John Denton: The quintessential church administrator
By Muriel Porter
September 8 2020
Anglicans around Australia and the worldwide Anglican Communion are mourning the recent death of Mr John Denton, a significant senior lay church leader both in Australia and internationally. John, who has died in Bateau Bay, NSW, at the age of 91, was General Secretary of the Australian General Synod from 1970 to 1994, and served two terms in the 1980s as chair of the Anglican Consultative Council, the Anglican Communion’s representative “instrument of Communion”.
John was born in Melbourne and educated at Camberwell Grammar School, where he was a prefect; he is honoured in the school’s “gallery of achievement”. With his wife Shirley, he served with the Church Missionary Society in East Africa, where he was secretary of the Central Tanganyika Diocese from 1954 to 1964. Returning to Australia, he first became Sydney Diocese’s Director of Information, then Diocesan Registrar, part-time General Secretary of the General Synod and then in 1978, the first full-time General Secretary of General Synod, a position he held until his retirement in 1994.
These were turbulent years in the history of the Anglican Church of Australia, when the fierce debate over the ordination of women was at its height. John was instrumental in keeping the church on an even keel as far as possible during those difficult years. Bishop Keith Rayner, now living in retirement in Adelaide, was Primate during those later years. Paying tribute to John, he said, “However tense the atmosphere became, John remained imperturbably calm and retained the outward impartiality of the diplomatic administrator. He played no small part in maintaining the bonds that held the Church together.”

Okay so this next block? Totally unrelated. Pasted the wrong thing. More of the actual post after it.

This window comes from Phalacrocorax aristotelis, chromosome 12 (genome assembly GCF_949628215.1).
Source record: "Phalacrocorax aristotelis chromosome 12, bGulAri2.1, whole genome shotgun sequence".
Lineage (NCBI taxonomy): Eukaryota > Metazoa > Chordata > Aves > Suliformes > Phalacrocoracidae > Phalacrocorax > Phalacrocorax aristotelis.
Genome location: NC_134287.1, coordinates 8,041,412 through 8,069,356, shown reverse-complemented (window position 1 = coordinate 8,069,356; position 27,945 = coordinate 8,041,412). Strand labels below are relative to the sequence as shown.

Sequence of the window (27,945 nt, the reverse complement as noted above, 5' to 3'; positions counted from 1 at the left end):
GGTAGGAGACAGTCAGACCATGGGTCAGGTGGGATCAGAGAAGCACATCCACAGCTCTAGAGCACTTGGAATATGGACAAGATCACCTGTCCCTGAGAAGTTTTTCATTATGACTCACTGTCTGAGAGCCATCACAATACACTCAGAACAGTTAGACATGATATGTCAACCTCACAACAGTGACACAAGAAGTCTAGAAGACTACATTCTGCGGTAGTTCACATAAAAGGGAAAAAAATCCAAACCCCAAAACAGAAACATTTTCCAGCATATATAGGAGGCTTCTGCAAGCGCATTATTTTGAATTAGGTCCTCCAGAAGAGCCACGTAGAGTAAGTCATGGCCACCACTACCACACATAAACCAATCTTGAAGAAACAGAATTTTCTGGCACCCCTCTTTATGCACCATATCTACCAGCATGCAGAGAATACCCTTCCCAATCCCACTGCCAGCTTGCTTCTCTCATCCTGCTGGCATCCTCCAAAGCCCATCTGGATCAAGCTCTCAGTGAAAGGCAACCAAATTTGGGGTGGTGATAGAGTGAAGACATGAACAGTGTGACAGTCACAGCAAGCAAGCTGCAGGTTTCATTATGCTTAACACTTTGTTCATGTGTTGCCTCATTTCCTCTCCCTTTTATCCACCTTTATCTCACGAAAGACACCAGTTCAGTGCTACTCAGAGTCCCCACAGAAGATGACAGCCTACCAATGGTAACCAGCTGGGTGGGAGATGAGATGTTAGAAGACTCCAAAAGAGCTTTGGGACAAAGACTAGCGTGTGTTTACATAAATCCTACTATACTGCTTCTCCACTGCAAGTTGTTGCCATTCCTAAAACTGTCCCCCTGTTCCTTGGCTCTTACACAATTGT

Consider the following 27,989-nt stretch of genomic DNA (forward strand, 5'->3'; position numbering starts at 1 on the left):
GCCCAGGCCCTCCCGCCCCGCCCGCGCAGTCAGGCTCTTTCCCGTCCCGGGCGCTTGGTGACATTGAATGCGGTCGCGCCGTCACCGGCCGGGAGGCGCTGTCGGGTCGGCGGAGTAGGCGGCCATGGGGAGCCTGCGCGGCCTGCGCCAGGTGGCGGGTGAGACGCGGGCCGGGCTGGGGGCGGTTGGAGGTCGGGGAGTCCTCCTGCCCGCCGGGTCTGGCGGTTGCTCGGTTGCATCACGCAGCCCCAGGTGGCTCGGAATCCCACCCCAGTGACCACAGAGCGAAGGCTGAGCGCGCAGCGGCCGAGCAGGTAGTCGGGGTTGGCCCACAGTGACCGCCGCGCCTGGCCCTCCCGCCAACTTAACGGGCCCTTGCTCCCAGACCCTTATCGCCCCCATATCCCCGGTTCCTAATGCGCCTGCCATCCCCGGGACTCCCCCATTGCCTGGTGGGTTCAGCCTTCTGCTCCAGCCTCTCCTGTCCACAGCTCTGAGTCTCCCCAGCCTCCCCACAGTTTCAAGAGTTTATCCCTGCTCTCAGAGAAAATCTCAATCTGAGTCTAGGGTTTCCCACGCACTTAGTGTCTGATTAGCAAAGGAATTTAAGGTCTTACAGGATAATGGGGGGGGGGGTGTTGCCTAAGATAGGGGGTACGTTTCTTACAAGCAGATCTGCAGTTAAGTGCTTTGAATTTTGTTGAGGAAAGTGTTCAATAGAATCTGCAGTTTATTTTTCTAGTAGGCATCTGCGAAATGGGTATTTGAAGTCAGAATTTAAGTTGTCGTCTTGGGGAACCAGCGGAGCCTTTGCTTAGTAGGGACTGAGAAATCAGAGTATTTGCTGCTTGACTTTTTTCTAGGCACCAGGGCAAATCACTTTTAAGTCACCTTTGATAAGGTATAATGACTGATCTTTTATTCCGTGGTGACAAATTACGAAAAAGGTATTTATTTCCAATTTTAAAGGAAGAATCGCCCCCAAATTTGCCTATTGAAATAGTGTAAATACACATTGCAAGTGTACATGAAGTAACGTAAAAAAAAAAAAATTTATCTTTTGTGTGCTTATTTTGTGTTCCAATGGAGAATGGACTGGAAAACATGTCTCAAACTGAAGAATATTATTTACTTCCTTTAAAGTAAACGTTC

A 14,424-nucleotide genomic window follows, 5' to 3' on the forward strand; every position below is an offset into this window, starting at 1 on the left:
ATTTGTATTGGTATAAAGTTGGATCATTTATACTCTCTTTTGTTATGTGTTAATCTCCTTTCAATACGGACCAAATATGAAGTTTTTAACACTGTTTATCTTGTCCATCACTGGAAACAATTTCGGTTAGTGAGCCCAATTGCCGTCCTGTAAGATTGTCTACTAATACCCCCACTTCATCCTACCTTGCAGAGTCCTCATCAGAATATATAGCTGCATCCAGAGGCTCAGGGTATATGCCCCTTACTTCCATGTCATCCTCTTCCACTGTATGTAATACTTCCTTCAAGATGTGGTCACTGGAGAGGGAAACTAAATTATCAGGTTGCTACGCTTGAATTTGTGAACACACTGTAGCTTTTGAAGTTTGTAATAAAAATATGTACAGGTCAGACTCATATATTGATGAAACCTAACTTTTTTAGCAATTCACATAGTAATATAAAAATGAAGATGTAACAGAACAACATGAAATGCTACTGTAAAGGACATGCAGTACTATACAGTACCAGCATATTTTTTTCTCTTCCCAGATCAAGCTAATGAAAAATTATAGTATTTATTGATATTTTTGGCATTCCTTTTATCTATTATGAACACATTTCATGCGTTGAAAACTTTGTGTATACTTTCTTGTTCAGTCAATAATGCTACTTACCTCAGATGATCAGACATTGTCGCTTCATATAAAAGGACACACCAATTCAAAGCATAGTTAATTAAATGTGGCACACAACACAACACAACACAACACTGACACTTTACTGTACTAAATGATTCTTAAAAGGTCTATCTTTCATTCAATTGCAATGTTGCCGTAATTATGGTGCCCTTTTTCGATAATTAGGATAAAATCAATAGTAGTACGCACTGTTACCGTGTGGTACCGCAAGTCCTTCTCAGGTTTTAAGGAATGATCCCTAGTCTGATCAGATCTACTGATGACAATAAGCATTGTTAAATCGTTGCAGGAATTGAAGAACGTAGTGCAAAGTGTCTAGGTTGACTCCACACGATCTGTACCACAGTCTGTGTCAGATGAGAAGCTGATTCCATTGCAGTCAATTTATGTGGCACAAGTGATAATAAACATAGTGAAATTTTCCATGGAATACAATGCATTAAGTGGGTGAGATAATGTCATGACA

Bishop Rayner added, “He was well aware of the nuances of the doctrinal stances and their associated politics that operated throughout the Church, and he was able to work with all these with sensitivity and understanding. As General Secretary he worked with four Primates – Frank Woods, Marcus Loane, John Grindrod and myself. All of us were of varied churchmanships and different personalities, but with each one there was a relationship of mutual confidence and trust. Behind all this lay the unshakeable Christian faith which shaped the character of the man who was so much more than just an ecclesiastical bureaucrat.” John’s successor as General Secretary, the Revd Dr Bruce Kaye, has described him as “wise, courteous and reliable, a true servant of the Anglican Church”.
Internationally, John was lay representative for Australia on the Anglican Consultative Council from 1976 to 1984, serving on its Standing Committee from 1979 to 1984, and was chair from 1981 to 1984. From 1988, he also chaired the national planning committee for the World Council of Churches’ assembly held in Canberra in 1991. He was also a member of the Board of World Vision.
He received two significant honours: the Order of the British Empire in 1977, and Member of the Order of Australia in 2005 for “service to the Anglican Church of Australia and to the international community through the programs of World Vision”.
John is survived by his wife Shirley, four children and 11 grandchildren.